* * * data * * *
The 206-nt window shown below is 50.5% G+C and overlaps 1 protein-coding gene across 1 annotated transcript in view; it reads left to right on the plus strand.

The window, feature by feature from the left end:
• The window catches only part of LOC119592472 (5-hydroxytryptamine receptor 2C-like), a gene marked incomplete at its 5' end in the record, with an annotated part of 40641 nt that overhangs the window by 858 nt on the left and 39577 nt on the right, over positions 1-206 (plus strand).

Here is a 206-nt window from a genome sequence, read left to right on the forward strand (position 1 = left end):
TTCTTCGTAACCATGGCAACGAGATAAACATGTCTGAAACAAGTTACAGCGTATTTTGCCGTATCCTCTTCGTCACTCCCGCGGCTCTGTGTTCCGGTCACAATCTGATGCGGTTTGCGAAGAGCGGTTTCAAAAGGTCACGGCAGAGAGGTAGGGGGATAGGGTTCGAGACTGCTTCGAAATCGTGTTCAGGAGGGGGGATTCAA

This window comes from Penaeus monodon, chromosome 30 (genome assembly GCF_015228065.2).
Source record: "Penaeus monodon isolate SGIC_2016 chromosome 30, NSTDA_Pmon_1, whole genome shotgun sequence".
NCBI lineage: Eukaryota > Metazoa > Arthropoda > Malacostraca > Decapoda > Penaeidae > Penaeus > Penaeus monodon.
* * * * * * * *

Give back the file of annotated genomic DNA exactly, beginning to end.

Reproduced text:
The 206-nt window shown below is 50.5% G+C and overlaps 1 protein-coding gene across 1 annotated transcript in view; it reads left to right on the plus strand.

The window, feature by feature from the left end:
• The window catches only part of LOC119592472 (5-hydroxytryptamine receptor 2C-like), a gene marked incomplete at its 5' end in the record, with an annotated part of 40641 nt that overhangs the window by 858 nt on the left and 39577 nt on the right, over positions 1-206 (plus strand).

Here is a 206-nt window from a genome sequence, read left to right on the forward strand (position 1 = left end):
TTCTTCGTAACCATGGCAACGAGATAAACATGTCTGAAACAAGTTACAGCGTATTTTGCCGTATCCTCTTCGTCACTCCCGCGGCTCTGTGTTCCGGTCACAATCTGATGCGGTTTGCGAAGAGCGGTTTCAAAAGGTCACGGCAGAGAGGTAGGGGGATAGGGTTCGAGACTGCTTCGAAATCGTGTTCAGGAGGGGGGATTCAA

This window comes from Penaeus monodon, chromosome 30 (genome assembly GCF_015228065.2).
Source record: "Penaeus monodon isolate SGIC_2016 chromosome 30, NSTDA_Pmon_1, whole genome shotgun sequence".
NCBI lineage: Eukaryota > Metazoa > Arthropoda > Malacostraca > Decapoda > Penaeidae > Penaeus > Penaeus monodon.